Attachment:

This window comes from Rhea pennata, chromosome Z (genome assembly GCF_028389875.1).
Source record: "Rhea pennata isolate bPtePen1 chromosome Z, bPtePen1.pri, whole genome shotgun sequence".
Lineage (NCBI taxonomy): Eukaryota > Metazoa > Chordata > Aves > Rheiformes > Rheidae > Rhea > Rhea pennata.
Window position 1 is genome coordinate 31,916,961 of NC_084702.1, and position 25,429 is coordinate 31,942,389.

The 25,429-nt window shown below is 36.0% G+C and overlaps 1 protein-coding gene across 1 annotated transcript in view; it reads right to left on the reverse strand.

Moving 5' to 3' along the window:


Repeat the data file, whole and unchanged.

This window comes from Rhea pennata, chromosome Z (genome assembly GCF_028389875.1).
Source record: "Rhea pennata isolate bPtePen1 chromosome Z, bPtePen1.pri, whole genome shotgun sequence".
Lineage (NCBI taxonomy): Eukaryota > Metazoa > Chordata > Aves > Rheiformes > Rheidae > Rhea > Rhea pennata.
Window position 1 is genome coordinate 31,916,961 of NC_084702.1, and position 25,429 is coordinate 31,942,389.

The 25,429-nt window shown below is 36.0% G+C and overlaps 1 protein-coding gene across 1 annotated transcript in view; it reads right to left on the reverse strand.

Moving 5' to 3' along the window: